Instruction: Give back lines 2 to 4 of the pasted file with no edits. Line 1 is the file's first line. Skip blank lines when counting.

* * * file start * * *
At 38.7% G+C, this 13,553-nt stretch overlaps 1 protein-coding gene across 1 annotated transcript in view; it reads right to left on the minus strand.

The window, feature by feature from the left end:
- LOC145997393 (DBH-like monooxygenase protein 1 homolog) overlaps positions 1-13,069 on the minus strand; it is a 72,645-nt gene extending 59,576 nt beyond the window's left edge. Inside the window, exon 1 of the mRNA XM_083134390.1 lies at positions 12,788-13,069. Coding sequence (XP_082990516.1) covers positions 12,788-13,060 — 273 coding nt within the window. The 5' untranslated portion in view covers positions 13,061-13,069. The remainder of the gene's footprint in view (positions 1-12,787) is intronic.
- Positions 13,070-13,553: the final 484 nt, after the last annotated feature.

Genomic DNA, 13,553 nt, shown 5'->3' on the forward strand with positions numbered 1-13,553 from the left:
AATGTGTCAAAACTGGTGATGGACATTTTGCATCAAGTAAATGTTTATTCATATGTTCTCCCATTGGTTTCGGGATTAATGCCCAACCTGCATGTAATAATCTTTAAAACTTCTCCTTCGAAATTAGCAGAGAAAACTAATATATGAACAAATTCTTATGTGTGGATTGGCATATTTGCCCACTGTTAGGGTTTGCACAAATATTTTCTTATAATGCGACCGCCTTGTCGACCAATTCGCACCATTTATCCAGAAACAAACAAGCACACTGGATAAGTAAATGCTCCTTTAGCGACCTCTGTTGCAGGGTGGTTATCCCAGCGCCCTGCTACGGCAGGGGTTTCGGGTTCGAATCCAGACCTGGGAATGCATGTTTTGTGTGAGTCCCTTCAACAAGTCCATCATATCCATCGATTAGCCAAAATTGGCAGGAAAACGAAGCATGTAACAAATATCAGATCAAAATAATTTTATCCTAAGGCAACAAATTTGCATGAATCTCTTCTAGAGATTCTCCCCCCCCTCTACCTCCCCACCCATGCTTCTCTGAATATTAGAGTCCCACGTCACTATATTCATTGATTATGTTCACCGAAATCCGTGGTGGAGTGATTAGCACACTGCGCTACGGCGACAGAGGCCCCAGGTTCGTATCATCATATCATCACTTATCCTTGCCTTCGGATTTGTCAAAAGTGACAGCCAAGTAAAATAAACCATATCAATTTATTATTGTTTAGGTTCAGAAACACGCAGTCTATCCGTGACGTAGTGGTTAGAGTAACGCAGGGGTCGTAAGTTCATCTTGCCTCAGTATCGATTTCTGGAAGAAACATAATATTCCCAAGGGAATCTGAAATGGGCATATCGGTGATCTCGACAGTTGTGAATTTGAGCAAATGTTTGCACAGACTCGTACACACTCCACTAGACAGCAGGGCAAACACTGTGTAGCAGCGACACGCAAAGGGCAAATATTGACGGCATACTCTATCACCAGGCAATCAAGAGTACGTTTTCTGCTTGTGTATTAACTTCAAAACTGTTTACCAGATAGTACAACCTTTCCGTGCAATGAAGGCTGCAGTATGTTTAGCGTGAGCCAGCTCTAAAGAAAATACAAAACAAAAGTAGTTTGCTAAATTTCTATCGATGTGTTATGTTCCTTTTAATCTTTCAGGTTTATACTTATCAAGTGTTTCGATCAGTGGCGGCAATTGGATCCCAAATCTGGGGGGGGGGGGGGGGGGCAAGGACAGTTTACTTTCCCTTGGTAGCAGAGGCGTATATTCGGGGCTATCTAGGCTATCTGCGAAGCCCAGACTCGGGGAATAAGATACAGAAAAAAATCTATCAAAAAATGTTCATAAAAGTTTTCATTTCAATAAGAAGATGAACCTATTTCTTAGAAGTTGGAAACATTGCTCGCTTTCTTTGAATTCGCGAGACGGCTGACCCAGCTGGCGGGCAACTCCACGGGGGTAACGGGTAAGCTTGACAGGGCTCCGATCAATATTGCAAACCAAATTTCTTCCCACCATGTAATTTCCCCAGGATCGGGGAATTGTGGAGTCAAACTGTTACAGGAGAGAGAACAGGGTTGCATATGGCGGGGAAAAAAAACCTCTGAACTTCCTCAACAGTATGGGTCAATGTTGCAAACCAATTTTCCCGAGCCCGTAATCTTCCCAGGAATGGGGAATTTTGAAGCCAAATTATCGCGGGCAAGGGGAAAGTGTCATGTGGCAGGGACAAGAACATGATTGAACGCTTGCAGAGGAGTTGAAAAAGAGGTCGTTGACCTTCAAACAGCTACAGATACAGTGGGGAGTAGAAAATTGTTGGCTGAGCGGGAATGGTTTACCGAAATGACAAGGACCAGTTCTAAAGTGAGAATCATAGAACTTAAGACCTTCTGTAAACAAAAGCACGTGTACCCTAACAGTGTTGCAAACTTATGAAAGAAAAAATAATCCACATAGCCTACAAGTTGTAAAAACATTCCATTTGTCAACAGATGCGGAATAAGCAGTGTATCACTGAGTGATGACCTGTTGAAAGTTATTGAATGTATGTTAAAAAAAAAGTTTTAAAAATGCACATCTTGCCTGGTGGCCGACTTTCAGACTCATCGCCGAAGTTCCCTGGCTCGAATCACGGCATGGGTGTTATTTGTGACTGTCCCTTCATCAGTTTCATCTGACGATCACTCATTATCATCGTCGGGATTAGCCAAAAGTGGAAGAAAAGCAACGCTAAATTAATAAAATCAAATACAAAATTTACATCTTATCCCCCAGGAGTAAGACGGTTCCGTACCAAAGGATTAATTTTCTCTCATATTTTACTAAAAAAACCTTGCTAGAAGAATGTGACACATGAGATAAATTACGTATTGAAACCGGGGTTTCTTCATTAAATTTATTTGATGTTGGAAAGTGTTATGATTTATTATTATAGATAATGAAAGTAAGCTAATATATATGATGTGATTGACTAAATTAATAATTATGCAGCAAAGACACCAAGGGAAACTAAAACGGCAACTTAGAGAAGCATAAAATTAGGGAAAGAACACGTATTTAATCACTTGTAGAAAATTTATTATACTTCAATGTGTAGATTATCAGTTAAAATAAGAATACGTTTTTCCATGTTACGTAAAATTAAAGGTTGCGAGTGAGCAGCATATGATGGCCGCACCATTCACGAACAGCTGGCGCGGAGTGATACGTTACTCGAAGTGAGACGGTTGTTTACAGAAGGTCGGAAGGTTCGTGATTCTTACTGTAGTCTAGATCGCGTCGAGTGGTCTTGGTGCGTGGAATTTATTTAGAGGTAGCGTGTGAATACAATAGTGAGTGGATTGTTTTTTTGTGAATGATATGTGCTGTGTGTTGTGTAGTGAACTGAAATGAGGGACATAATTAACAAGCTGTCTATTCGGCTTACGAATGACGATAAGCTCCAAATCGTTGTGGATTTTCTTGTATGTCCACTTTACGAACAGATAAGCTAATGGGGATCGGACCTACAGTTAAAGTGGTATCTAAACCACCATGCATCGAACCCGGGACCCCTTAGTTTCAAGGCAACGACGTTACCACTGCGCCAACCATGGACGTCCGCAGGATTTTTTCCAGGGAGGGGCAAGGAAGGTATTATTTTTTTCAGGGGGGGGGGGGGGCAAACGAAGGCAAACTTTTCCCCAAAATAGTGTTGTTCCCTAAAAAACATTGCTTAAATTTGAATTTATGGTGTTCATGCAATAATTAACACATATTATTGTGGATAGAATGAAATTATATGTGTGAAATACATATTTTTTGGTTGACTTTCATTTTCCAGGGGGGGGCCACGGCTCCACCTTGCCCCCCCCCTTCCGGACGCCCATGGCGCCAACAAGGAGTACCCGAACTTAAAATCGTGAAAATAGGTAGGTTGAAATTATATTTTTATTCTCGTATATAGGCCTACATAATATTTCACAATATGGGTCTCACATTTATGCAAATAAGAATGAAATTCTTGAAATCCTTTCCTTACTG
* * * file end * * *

The window, feature by feature from the left end:
- LOC145997393 (DBH-like monooxygenase protein 1 homolog) overlaps positions 1-13,069 on the minus strand; it is a 72,645-nt gene extending 59,576 nt beyond the window's left edge. Inside the window, exon 1 of the mRNA XM_083134390.1 lies at positions 12,788-13,069. Coding sequence (XP_082990516.1) covers positions 12,788-13,060 — 273 coding nt within the window. The 5' untranslated portion in view covers positions 13,061-13,069. The remainder of the gene's footprint in view (positions 1-12,787) is intronic.
- Positions 13,070-13,553: the final 484 nt, after the last annotated feature.